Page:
68. why the moon?
Reconciling with all that we cannot understand
I frequently question my mission with this newsletter.
”Why am I doing this?”. Oftentimes I’ll get a great, satisfying answer. But more times than I’d like to admit I’m stuck with the question and the following silence.
And it happens with more life projects, not just this newsletter.
”Why did I embark on this journey?” is a fair question to check one’s motivations. Regarding this newsletter, I can describe what I do here: I generally write about subjects that genuinely interest me. And I do it fast! Because otherwise, I might just… forget.
The thinking brain is a powerful yet merciless machine. Isn’t it?
Full of tools and refined systems we cannot understand.
In other words: the brain cannot understand the brain.
And that is, well, interesting.
Whenever I try to reframe (reassure myself in a moment of weakness and insecurity) what my mission with this newsletter is, I think about the brain failing to understand how the brain works.
Although her incapability to understand herself doesn’t interfere with her precise mechanisms, she keeps going, harder and harder, trying to decipher the inner workings of herself. I’m still talking about the brain.
She doesn’t need to understand to function.
Questioning stuff is one of the poisonous delights of being alive. I’ve been dragging an infinite cue of them over the years. It’s a practice I’ve turned into an essential part of my work and craft. Pressing the pause button and saying “hey, wait a minute: what is a door?” before letting the waiter know what I’d like to have for lunch.
One of the many anecdotes my father loves to share with everyone about Baby-Ale is that I would ask “Why - everything?”. The hit that has stuck: Why the Moon?
What I really wanted to ask was: Why does the Moon exist? But I lacked the vocabulary and grammatical skills to be that clear when I was two years old.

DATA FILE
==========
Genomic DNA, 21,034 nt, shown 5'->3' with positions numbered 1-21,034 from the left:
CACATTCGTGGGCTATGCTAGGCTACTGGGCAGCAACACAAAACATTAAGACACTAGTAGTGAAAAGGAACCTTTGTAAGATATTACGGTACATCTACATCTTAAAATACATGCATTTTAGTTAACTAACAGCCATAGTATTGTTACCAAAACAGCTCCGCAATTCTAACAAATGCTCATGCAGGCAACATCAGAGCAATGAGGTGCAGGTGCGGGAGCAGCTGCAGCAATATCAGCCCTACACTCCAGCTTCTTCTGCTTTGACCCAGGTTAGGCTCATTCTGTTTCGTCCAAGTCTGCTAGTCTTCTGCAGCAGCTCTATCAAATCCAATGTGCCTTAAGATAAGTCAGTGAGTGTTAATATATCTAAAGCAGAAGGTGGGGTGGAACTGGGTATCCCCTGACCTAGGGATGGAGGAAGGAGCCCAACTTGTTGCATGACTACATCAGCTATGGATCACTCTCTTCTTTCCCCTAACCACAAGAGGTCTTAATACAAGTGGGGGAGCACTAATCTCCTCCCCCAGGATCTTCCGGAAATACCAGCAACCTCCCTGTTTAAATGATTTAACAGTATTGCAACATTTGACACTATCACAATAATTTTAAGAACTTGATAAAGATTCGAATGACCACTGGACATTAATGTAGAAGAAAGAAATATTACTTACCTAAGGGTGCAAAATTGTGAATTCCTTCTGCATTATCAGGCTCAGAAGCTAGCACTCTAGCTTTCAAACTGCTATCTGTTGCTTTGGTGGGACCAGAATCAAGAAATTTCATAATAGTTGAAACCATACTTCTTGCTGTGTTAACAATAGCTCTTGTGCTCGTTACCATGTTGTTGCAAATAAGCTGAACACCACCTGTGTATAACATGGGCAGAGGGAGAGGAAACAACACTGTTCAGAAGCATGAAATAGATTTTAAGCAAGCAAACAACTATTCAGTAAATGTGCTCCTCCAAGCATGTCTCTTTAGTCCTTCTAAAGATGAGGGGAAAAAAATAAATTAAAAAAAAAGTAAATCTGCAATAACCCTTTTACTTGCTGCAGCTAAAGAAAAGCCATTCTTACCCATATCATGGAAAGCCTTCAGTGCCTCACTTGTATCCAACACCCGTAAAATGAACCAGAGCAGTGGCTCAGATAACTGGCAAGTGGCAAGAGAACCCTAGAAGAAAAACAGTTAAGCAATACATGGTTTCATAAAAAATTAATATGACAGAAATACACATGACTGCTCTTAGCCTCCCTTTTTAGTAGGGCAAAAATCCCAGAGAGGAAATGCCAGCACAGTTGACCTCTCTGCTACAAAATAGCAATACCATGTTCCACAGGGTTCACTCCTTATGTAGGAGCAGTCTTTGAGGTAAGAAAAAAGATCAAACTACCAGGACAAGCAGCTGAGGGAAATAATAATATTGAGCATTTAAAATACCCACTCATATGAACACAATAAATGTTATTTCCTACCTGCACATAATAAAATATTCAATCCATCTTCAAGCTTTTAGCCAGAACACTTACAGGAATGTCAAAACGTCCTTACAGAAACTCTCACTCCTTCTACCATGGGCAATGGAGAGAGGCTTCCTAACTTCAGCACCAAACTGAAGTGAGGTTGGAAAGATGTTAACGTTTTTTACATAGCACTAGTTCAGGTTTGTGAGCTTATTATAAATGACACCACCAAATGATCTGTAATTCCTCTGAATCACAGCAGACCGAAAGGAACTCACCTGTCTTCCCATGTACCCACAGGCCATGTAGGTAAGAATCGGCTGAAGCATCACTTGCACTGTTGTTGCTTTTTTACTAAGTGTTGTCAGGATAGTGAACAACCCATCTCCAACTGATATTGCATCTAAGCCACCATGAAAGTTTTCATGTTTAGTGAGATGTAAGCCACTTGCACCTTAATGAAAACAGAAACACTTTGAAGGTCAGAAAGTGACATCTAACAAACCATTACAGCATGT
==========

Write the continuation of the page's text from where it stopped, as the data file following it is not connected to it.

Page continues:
My father comprehended exactly what I meant. He got the question. However, when he tells the story -which is often, he’s a dad- he laughs and focuses on the Baby-Ale character. Giving the spotlight to how funny it was for a toddler to draft a question like that.
Unlike him, I focus on the Father character, throughout the years I’ve been hearing this story.
The interesting thing about this story isn’t that a two-year-old girl didn’t know how to formulate a question properly but the discomfort it conjured in the very-adult Father.
I asked my father what his original reply was. He shook his head, smiling, making his hands dance. “Well… what could I tell you, how could I explain the existence of the moon to a two-year-old! You were a toddler.”
My thirst for a deeper dig was never satisfied.
But again, it’s hard to report to your aging father that you see him, behind the laughs and the continuing wine ordering, you really see through him.
You see he’s the one who panics when confronted with a question so simple, so honest, so basic, so unfathomable.
The thing is… he didn’t know what to say, not to me, not to himself. Because up to this day, he still doesn’t know why the moon exists. And neither do I.
I can still feel two-year-old Ale, in the backseat of the car, leaning to the front “Papi, por qué la luna?”.
My life has been a succession of similar queries, followed by lousy annotations and poor guesses. And here I find the “why” to the existence of this newsletter.
At some point, I’d like to have a compilation of answers for my future children.
If they ever ask me “Why the Moon?”, I’d like to give them an honest answer.
”I have no idea, and this opens bigger questions like, why the Earth, why us, why the night, and why the body. But here’s this book of nonsense essays I wrote for you, so you can have fun, learn a thing or two. But know the brain will never fully understand the brain and that’s okay, the brain will keep on doing its thing and so should you.”
bye bye bye,
by all means, have a quick look at this before you leave
From Poetry Scam ❤️
okay! okay! okay!
with love and see you next week.